by Christopher Mudiappahpillai

Just thought I’d let all you folks know that Lynn Lynne Truss (of Eats, Shoots & Leaves fame) has a new book out: Talk to the Hand. The subtitle is, “The Utter Bloody Rudeness of the World Today, or Six Good Reasons to Stay Home and Bolt the Door” and I’m liking it so far:

Check your own elbow skin. If it snaps back into position after bending, you probably should not be reading this book. If on the other hand, it just sits there in a puckered fashion, a bit rough and belligerent, then you can probably also name about twenty things, right now, off the top of your head, that drive you nuts: people who chat in the cinema; young people sauntering four-abreast on the pavement; waiters who say, “There you go” as they place your bowl of soup on the table; people not even attempting to lower their voices when they us the “Eff” word.

Speaking of books, I was talking to my prof about the Lahiri book I mentioned recently, and she agrees with my assesment – it’s really not prize-worthy. So there.

Nevertheless, it’s an interesting read. Ask me if you’d like to borrow it. Or either of the Truss books, for that matter.

And here’s a little music from Melbourne. Listen to this album if you can.

Architecture in Helsinki
From the album, In Case We Die

Choking on a wishbone,
In the firing line of lovers,
Who will never slow down.

And I won’t let you steer,
Comandere the atmosphere,
Since you suggested running away,
It’s romantic.

Hit the redial,
Maybe we can sigh a while,
Save our second wind for sentimental warm weather.

Four forever,
Two together,
We’ll play dead,
We’ll play dead.

Should we make believe you remember me
From a holiday delayed by a storm?
Should we chance our arms alarms
To set high noon until the shiver in the river is gone?

Hoping you might whistle,
Get all dizzy ’cause I found the reason why you’re around,
If I won’t stay sincere talk you through the tangles.

Can you chase me till you my feet touch the ground,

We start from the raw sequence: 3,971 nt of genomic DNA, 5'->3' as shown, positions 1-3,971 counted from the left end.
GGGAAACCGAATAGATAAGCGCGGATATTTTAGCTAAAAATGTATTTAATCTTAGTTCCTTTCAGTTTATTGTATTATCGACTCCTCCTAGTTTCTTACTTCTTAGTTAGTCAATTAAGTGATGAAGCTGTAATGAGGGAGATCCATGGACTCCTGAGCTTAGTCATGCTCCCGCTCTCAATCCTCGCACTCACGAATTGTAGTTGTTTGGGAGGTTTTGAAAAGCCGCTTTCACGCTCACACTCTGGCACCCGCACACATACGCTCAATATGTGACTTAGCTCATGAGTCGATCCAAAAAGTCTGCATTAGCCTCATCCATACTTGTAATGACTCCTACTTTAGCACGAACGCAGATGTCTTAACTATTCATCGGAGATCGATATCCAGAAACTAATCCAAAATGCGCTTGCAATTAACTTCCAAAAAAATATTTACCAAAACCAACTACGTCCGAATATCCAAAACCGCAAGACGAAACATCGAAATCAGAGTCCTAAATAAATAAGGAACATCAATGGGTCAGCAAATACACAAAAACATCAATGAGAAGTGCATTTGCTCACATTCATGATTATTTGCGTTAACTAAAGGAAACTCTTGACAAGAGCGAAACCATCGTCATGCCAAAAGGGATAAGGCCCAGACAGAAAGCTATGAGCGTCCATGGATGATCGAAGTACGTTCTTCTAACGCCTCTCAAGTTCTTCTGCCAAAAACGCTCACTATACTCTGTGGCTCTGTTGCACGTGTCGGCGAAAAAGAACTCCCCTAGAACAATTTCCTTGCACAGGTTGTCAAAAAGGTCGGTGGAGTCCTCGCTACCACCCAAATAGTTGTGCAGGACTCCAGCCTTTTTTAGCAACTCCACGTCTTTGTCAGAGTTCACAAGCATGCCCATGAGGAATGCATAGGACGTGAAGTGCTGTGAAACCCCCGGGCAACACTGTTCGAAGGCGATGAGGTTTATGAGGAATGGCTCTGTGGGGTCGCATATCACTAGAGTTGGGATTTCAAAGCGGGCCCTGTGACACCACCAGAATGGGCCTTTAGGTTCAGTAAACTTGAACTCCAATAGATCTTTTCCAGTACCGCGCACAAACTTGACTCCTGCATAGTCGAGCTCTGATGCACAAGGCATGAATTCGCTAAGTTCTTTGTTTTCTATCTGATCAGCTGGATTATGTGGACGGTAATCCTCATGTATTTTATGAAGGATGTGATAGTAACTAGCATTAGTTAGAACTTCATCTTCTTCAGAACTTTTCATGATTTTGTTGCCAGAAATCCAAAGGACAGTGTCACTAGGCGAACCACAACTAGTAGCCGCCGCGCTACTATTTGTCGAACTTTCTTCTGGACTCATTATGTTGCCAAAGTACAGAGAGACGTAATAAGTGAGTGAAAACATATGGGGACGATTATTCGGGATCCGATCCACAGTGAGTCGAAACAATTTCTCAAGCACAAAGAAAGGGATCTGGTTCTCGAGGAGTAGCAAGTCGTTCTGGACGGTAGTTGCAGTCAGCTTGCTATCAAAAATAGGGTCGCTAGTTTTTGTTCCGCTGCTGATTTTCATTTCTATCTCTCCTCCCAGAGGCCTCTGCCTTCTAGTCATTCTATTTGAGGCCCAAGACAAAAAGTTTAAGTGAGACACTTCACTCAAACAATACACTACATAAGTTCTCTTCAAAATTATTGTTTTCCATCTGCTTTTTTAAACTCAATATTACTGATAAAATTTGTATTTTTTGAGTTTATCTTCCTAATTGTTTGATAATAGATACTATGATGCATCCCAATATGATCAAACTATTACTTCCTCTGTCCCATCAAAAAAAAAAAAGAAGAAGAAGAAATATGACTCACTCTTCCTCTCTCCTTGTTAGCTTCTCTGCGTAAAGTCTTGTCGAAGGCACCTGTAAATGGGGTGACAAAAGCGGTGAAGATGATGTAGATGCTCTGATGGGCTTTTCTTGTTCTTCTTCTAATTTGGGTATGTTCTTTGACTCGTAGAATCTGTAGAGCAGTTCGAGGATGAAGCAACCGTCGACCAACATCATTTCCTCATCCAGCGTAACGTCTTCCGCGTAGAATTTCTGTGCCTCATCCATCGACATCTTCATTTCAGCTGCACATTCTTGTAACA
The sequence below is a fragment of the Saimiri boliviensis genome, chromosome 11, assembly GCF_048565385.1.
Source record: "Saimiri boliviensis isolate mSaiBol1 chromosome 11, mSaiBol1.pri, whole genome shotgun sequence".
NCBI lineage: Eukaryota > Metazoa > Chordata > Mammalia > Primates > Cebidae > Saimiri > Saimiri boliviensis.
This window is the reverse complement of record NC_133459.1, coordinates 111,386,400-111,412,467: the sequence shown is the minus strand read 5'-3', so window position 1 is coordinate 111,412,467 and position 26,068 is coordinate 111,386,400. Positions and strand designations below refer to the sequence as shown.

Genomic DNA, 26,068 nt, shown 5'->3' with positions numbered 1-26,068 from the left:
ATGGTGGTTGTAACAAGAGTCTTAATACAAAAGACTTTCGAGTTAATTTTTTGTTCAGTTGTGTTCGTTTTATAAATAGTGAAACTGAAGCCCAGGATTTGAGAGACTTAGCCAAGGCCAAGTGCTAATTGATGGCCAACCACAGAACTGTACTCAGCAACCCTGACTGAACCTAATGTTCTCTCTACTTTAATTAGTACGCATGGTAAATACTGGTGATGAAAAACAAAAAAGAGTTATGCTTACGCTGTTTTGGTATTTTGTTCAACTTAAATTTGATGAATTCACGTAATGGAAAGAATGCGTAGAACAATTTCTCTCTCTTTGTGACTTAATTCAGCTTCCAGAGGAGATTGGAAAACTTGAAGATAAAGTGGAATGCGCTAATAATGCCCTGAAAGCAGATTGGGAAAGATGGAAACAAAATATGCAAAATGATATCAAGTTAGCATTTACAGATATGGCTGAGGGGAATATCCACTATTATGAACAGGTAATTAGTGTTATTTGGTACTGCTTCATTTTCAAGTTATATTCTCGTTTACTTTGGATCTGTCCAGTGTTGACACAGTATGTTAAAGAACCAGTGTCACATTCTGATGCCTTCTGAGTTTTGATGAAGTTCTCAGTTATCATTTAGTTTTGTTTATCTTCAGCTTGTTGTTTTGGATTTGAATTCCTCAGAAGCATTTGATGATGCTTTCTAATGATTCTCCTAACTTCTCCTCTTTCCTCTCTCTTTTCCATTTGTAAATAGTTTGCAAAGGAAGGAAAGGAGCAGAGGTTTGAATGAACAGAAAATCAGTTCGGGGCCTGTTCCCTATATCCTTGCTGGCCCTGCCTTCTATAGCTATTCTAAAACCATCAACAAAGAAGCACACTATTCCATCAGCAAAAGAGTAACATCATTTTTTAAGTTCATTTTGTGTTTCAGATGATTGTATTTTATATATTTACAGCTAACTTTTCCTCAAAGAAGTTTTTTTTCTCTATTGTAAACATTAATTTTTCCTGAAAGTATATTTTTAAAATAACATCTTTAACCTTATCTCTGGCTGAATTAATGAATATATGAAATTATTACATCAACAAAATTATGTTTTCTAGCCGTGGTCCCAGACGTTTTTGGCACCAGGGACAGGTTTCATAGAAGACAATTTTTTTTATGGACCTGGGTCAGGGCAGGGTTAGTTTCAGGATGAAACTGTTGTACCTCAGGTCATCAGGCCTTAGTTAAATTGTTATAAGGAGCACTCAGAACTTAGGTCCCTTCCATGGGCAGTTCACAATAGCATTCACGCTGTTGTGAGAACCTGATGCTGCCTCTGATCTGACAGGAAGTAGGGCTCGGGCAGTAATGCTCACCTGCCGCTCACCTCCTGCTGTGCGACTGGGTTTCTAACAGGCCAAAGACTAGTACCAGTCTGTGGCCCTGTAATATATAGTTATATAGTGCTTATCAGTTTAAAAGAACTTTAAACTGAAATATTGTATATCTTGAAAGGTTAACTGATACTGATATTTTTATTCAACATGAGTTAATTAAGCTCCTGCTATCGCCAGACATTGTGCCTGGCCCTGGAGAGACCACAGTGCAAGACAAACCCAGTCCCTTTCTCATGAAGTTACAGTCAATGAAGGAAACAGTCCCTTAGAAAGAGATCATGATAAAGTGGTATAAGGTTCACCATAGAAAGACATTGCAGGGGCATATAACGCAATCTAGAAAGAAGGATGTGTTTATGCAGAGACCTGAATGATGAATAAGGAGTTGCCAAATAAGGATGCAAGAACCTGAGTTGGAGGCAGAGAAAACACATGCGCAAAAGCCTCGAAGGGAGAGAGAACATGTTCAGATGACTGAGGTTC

And go dancing,
Tambourin style walking in a single file,
You whisper half thoughts to me.

Still too much work for this here student.

Pip, pip and cheerio and all that. Hope everyone’s well.



  1. December 5, 2005

    YES, I’d like to borrow Truss’s new book. I LOVED “Eats, Shoots…”.

    By the way, remember that red-headed girl who said her name was “Anne – with an ‘e'”? Well, LynnE says the same kind of thing.

    Why don’t your posts show the posted date anymore?


  2. December 5, 2005

    Well then, I guess it’s a good thing that Lynne – with an ‘e’ – doesn’t visit this blog. But, considering how often my name gets butchered, I think I’m allowed the odd misspelling.

    Or maybe, if Ms. Truss chanced upon this post, she would decide to write a new book! About spelling! And, she could call it “That’s Lynne with an ‘e’!”

    As for the date… I commented it out while playing around with the layout. Fixed, along with the spelling.


  3. December 15, 2005

    I hope that you were not offended by my previous question as to how you arrived at the conclusion that Lahiri was not deserving of the Pulitzer. It was not any sort of attack on your judgment but merely a question that arose out of curiousity. So I hope that you did not view my comment in a negative manner.
    My husband and I had a discussion some time back in regards to Lahiri’s first book. And he too shared your opinion. He felt that her stories were not vibrant enough and that the themes of the individual stories were very similar to one another and that she did not capture the lives of Indian-Americans accurately. I actually enjoyed the stories and walked away of the opinion that she was a good storyteller and had a fresh tale to tell. Though she did not cover all walks of the Indian immigrant’s experience in America, she certainly captured a lot of aspects of Indian-American life and certainly gave a literary voice to Indian-Americans in the U.S. So I was curious as to how you arrived at your assessment as well. What are the specific standards for receiving the Pulitzer? Does it have to be an arty novel? Or will they select a book based on how well it depicts the story of American life? Though I have a general idea of what the Pulitzer Prize is all about, I had some questions about it as well. So I went ahead and looked it up…here is an excerpt from a site that I came across:
    …That was a particularly difficult connection to make with the Pulitzer books because they are, for the most part, related to each other primarily by their excellence as “fiction dealing with American life.” Each book in this series therefore relates to some of the others in more specific thematic ways, but arguably, at least, they are interrelated primarily by the main Pulitzer criteria of being important examinations/portrayals of American life.
    So I believe the standard would be whether Lahiri has done a well-enough and complete job of portraying [Indian-]American life (of course good prose is also a must).
    So once again, I am curious as to why you felt that she was not deserving of the Pulitzer. Did you feel that she did not do a good job of depicting a facet of American life, or was it her style of storytelling or prose that lead you to your opinion?
    P.S. Have you read Rohinton Mistry yet? He is a writer (of Indian origin) based in Canada. If you have not read any of his books, I have a feeling that you will enjoy them.

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